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19 Oct 2006

Love & Sexual Expiration
I am 24, and I've been with my 43 year-old partner for 19 months now. We love each other dearly, through thick and thin, but have been arguing on and off for the last have year about the fact that he doesn't seem to be as "in to me" sexually as he used to - it's reached the point where I'm building up a lot of resentment, because I feel that I shouldn't have to degrade myself by asking for physical attention all the time, only to receive some or other excuse as to why he doesn't feel like it. I recently made the huge mistake of allowing a threesome, only to discover the re-appearance of what we used to share - but with a complete stranger. Only when I packed my bags was I given an explanation: "Babes, I don't know what the problem is, but it's like that with everybody - you build up a mutual affection and a friendship with each other, but things do die down sexually".
How am I supposed to respond to such a statement?!
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Gay, lesbian and bisexual expert
gay, lesbian and bisexual expert

01 Jan 0001

Hi Devoted & Confused, welcome to the forum and thanks for posting here.

It sounds as if you're OK with the emotional climate of your relationship, knowing that your partner loves you, and that your only gripe is related to sexual interaction. I'm assuming that you're unhappy with the frequency of sex as well as the reduced level of passion when you do have sex.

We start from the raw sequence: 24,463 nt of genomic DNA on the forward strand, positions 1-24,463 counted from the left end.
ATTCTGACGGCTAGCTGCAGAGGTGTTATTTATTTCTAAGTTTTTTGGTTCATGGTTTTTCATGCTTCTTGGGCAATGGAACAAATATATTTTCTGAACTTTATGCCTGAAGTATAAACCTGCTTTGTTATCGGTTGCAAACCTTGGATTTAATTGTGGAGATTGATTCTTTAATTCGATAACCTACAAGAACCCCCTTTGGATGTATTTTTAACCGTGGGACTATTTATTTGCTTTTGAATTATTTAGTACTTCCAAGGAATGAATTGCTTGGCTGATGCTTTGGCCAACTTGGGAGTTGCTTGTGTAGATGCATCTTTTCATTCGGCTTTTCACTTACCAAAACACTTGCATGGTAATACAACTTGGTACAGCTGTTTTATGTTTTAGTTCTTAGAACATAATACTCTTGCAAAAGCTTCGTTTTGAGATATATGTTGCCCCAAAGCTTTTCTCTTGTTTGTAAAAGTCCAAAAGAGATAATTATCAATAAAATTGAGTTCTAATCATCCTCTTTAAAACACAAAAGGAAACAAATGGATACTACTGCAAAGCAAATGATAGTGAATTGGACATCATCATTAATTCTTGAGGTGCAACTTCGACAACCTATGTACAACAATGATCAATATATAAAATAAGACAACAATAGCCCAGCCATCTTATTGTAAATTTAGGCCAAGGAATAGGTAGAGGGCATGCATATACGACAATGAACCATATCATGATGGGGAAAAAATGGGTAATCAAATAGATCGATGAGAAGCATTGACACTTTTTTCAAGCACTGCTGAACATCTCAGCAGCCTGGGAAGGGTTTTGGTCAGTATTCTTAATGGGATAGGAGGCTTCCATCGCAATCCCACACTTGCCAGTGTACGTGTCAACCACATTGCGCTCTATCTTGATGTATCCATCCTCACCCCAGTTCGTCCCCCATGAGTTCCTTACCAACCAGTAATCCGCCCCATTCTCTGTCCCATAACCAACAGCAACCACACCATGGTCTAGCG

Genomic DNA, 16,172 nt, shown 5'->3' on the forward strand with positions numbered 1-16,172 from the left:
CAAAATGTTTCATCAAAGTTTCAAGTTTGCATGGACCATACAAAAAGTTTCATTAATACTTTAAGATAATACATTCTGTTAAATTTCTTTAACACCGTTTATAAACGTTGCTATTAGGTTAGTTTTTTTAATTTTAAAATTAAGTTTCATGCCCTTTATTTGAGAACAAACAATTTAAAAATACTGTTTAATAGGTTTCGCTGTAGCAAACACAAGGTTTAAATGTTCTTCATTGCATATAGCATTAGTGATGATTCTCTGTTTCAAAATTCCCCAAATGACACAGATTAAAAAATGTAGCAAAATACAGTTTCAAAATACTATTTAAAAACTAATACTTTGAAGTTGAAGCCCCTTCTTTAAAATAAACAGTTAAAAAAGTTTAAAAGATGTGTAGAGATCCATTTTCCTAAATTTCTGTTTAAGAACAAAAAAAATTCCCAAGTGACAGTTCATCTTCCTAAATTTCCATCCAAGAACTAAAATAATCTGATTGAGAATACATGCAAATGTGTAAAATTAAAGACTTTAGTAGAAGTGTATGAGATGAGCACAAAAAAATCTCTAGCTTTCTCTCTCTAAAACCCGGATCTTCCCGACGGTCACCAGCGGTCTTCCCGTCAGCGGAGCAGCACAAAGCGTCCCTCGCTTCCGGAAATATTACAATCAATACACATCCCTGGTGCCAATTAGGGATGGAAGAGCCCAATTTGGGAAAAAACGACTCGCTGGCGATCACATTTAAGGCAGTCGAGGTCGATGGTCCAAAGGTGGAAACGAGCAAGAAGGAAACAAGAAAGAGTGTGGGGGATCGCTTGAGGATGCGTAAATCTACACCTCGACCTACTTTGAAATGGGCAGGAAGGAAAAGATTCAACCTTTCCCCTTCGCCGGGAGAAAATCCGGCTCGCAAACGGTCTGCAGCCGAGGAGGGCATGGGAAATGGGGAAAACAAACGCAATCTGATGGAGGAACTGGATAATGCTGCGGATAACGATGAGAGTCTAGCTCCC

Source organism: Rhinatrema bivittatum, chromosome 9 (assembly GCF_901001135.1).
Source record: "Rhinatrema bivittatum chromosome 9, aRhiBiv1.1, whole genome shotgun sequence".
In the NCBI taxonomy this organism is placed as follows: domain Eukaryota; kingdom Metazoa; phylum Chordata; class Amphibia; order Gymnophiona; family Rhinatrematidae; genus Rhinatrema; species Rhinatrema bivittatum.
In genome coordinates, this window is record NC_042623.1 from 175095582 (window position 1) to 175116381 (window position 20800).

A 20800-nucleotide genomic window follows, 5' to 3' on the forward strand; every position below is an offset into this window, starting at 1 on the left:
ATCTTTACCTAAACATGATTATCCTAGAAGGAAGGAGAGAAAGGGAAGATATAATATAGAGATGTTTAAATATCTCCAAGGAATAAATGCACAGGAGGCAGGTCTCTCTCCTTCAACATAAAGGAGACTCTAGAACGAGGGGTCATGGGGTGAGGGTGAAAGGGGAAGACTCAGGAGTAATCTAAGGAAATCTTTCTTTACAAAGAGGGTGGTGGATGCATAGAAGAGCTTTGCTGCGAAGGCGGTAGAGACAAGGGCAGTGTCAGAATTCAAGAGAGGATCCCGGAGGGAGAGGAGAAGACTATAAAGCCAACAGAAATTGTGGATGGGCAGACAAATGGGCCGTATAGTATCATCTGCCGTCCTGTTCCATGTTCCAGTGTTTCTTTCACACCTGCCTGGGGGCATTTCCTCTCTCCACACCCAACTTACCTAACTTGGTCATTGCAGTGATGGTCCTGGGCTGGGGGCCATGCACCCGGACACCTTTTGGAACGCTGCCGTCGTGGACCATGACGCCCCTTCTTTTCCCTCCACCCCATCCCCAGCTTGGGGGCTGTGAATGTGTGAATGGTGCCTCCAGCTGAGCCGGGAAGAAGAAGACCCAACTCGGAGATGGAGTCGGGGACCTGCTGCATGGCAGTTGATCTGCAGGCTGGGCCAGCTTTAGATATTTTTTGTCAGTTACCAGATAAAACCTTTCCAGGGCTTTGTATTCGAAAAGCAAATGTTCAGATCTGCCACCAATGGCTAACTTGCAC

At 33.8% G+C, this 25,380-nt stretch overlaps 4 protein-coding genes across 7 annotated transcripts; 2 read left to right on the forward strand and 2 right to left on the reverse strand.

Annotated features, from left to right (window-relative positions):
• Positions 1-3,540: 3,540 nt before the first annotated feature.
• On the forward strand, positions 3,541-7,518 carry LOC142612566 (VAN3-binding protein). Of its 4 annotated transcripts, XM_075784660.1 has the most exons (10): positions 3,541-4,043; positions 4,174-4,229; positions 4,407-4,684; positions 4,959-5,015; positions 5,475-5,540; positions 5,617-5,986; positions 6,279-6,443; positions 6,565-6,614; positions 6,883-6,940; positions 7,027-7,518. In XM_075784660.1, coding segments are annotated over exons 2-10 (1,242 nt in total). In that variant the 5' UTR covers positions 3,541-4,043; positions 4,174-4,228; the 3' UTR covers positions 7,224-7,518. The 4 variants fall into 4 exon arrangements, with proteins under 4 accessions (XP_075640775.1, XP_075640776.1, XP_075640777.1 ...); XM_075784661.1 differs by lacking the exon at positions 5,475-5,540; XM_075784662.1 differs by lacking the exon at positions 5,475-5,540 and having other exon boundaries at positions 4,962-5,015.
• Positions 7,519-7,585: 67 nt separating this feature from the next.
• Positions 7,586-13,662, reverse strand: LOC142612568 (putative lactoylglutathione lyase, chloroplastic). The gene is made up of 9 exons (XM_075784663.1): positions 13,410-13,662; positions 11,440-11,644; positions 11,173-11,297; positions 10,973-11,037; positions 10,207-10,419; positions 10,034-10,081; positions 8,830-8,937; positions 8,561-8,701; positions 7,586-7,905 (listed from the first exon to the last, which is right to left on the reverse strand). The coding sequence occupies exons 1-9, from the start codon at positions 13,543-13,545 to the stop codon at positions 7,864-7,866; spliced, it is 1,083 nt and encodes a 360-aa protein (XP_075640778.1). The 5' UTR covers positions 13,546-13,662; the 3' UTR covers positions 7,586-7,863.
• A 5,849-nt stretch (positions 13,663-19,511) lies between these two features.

Sex fulfills many functions in a relationship - it is a level of communication and sharing that expresses love and intimacy, defines boundaries (which shifted when you had a three-some), affirms sexual attraction and each partner's desire for the other, reinforces bonding and allows for an exchange and sharing of pleasure. In the initial phases of a relationship sex often features very highly as a form of interacting and with time, passionate 'lust' may transpose into a more enduring, solid and less 'passionate' sense of 'love'.

It is possible that you and your partner are not in synch with each other in this process. Also, your greater need for sex may not be purely related to a difference in libido. You may need more sex as a means of emotional expression, to feel loved, appreciated and desired; he may experience sex as more of a physical act. In which case the problem isn't how frequently you have sex, but rather in how your emotional needs can be met. More intimacy, such as hugging, kissing and other expressions of love could satisfy your emotional needs.

It sounds as if there's room for negotiation and compromise, but you may also want to look at spicing up your sex a bit. Don't expect every sexual interaction to be a major musical production but you could explore playing with toys, acting out fantasies and role plays, watching porn together, buying a book on better gay sex (often available at Exclusive Books) and reading it together, having sex outdoors, massage, edging, video-taping yourselves having sex, shaving each other... use your imagination :) You've already had one three-some so I assume there was discussion around this; three-sums are also something you could explore, provided that your own emotional needs in the relationship are being fully met and that three-sums are seen as purely physical acts. Be wary, however, of relying on three-sums for sexual expression between you and your partner - you should obviously be able to enjoy each other sexually without a third person being present.
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